The new wave of inflation that we have been deciphering in our articles over the past few weeks has not been accompanied this time by a marked improvement in the US economy.

The latest retail sales figures are disappointing. Whereas the first wave of inflation was accompanied by a surge in retail sales, the current figures are flat or even down.

Once the figures are adjusted for inflation, retail sales in real terms have fallen significantly since the start of the year. Since March 2021, inflation-adjusted retail sales have been falling. In real terms, they have fallen by 3.2% since then. Even though Americans have 12.9% more dollars to spend than they did three years ago, they are buying fewer products.

In other words, the increase in sales figures is entirely due to higher prices. In fact, this new wave of inflation is even leading to a decline in retail sales in the United States:



On the employment front, things are also different from the first wave of inflation.

Over the past year, job creation in the US has been mainly concentrated in the part-time sector:



The latest NFIB Small Business survey sends the most worrying message: finding a high-quality workforce is no longer a challenge in the USA. 

In contrast to the 2022-2023 period, an increase in the supply of skilled labor is underway, as the survey figures report:



These data are all the more significant in a context where Americans are planning to retire in far greater numbers than previously expected:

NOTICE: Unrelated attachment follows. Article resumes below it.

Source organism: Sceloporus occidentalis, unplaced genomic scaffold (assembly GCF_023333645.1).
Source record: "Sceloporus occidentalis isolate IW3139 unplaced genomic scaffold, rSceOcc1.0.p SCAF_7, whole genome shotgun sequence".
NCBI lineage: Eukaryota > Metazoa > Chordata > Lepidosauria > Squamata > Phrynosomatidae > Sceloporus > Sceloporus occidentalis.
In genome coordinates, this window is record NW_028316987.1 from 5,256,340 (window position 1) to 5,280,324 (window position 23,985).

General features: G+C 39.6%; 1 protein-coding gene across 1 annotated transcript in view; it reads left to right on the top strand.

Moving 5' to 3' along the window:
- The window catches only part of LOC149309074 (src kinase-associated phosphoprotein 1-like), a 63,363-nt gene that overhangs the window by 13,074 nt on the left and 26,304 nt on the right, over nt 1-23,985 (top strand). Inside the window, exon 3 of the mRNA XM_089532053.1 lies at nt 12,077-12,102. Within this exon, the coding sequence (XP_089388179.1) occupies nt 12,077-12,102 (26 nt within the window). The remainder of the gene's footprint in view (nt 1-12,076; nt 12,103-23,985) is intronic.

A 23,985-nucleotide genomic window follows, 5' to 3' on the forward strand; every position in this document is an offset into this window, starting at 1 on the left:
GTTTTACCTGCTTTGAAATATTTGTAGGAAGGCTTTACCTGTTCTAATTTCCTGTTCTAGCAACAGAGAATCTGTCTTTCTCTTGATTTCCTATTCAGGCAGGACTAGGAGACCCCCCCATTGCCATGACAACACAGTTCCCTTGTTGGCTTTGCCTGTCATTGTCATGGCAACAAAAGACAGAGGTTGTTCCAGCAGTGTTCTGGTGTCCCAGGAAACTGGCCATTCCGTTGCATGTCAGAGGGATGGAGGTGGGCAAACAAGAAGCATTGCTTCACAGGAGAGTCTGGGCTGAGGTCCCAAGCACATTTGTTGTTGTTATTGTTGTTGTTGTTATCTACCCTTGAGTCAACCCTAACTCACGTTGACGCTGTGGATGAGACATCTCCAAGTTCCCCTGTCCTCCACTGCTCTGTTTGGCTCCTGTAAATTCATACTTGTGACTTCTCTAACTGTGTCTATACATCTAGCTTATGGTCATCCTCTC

Seniors are leaving the job market, which would normally increase pressure on the availability of skilled jobs. In the USA, however, the opposite is true: according to the NFIB survey, skilled jobs are no longer in short supply.

This explains why pressure on wages is lower than during the first wave of inflation. Wages are no longer keeping pace with rising inflation, and real wage levels are starting to fall again:



Rising inflation and deteriorating employment figures form a toxic cocktail that is unfolding at record levels of household debt. 

Debt levels are returning to their 2008 peak. 

But unlike the 2008 crisis, this indebtedness is concentrated more on consumer credit and less on mortgages. Although household mortgage indebtedness is not as high as in 2008, consumer credit indebtedness has risen considerably. Overall, household indebtedness is at an all-time high:



The resurgence of inflation, combined with the deterioration of the job market, is affecting households faced with a situation of over-indebtedness of historic proportions. This situation is now likely to put a brutal stop on consumption, which is the driving force behind the US economy.

This new trend is revealed by the decline in retail sales: the US economic engine is showing signs of weakness, even though inflation has already started to rise again.

Inflation remains at a worrying level, prompting the Fed not to cut rates immediately. Despite this, the Fed has decided to keep rates unchanged at 5.50%, a level considered too high by many economists who fear the risk of a credit crunch if this period of high rates continues. Jerome Powell seems determined to fight against inflation for longer than anticipated, which is proving to be more resilient than expected.

In short, the United States is entering a period of stagflation, a scenario that is enabling gold to set a new all-time record, confirming last week's breakout.

Gold always rises during stagflation.


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